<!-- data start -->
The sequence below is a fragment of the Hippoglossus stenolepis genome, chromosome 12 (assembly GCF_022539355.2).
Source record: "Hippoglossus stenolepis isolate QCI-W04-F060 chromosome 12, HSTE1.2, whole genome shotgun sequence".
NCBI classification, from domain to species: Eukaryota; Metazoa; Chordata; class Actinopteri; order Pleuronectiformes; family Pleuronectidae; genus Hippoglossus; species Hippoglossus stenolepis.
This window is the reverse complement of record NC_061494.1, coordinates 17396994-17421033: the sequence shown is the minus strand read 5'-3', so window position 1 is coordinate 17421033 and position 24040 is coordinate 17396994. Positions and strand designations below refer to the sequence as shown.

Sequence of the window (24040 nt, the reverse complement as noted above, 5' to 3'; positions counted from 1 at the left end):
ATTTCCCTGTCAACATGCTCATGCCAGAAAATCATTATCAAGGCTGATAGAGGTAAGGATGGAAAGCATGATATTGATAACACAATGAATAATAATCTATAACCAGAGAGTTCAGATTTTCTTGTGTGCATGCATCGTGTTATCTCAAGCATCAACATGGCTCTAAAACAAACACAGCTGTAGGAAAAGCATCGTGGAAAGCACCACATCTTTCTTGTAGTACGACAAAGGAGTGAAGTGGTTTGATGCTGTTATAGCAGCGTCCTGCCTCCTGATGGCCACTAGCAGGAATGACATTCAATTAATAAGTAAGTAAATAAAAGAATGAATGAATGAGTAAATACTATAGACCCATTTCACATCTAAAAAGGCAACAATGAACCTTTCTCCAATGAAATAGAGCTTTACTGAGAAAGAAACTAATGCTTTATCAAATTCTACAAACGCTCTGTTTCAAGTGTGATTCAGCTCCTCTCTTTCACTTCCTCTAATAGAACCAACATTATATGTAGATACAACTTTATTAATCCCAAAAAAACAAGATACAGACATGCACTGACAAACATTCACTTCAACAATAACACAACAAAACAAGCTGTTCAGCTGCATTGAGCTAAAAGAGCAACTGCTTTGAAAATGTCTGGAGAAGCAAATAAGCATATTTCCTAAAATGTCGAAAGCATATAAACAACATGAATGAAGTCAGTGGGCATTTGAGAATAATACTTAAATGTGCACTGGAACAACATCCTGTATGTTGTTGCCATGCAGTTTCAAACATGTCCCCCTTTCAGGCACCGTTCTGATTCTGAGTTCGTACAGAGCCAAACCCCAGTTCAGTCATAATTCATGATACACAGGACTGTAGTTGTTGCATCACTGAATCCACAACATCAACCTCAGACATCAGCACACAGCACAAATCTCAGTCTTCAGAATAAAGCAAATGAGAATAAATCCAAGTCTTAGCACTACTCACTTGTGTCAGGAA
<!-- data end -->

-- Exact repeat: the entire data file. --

The sequence below is a fragment of the Hippoglossus stenolepis genome, chromosome 12 (assembly GCF_022539355.2).
Source record: "Hippoglossus stenolepis isolate QCI-W04-F060 chromosome 12, HSTE1.2, whole genome shotgun sequence".
NCBI classification, from domain to species: Eukaryota; Metazoa; Chordata; class Actinopteri; order Pleuronectiformes; family Pleuronectidae; genus Hippoglossus; species Hippoglossus stenolepis.
This window is the reverse complement of record NC_061494.1, coordinates 17396994-17421033: the sequence shown is the minus strand read 5'-3', so window position 1 is coordinate 17421033 and position 24040 is coordinate 17396994. Positions and strand designations below refer to the sequence as shown.

Sequence of the window (24040 nt, the reverse complement as noted above, 5' to 3'; positions counted from 1 at the left end):
ATTTCCCTGTCAACATGCTCATGCCAGAAAATCATTATCAAGGCTGATAGAGGTAAGGATGGAAAGCATGATATTGATAACACAATGAATAATAATCTATAACCAGAGAGTTCAGATTTTCTTGTGTGCATGCATCGTGTTATCTCAAGCATCAACATGGCTCTAAAACAAACACAGCTGTAGGAAAAGCATCGTGGAAAGCACCACATCTTTCTTGTAGTACGACAAAGGAGTGAAGTGGTTTGATGCTGTTATAGCAGCGTCCTGCCTCCTGATGGCCACTAGCAGGAATGACATTCAATTAATAAGTAAGTAAATAAAAGAATGAATGAATGAGTAAATACTATAGACCCATTTCACATCTAAAAAGGCAACAATGAACCTTTCTCCAATGAAATAGAGCTTTACTGAGAAAGAAACTAATGCTTTATCAAATTCTACAAACGCTCTGTTTCAAGTGTGATTCAGCTCCTCTCTTTCACTTCCTCTAATAGAACCAACATTATATGTAGATACAACTTTATTAATCCCAAAAAAACAAGATACAGACATGCACTGACAAACATTCACTTCAACAATAACACAACAAAACAAGCTGTTCAGCTGCATTGAGCTAAAAGAGCAACTGCTTTGAAAATGTCTGGAGAAGCAAATAAGCATATTTCCTAAAATGTCGAAAGCATATAAACAACATGAATGAAGTCAGTGGGCATTTGAGAATAATACTTAAATGTGCACTGGAACAACATCCTGTATGTTGTTGCCATGCAGTTTCAAACATGTCCCCCTTTCAGGCACCGTTCTGATTCTGAGTTCGTACAGAGCCAAACCCCAGTTCAGTCATAATTCATGATACACAGGACTGTAGTTGTTGCATCACTGAATCCACAACATCAACCTCAGACATCAGCACACAGCACAAATCTCAGTCTTCAGAATAAAGCAAATGAGAATAAATCCAAGTCTTAGCACTACTCACTTGTGTCAGGAA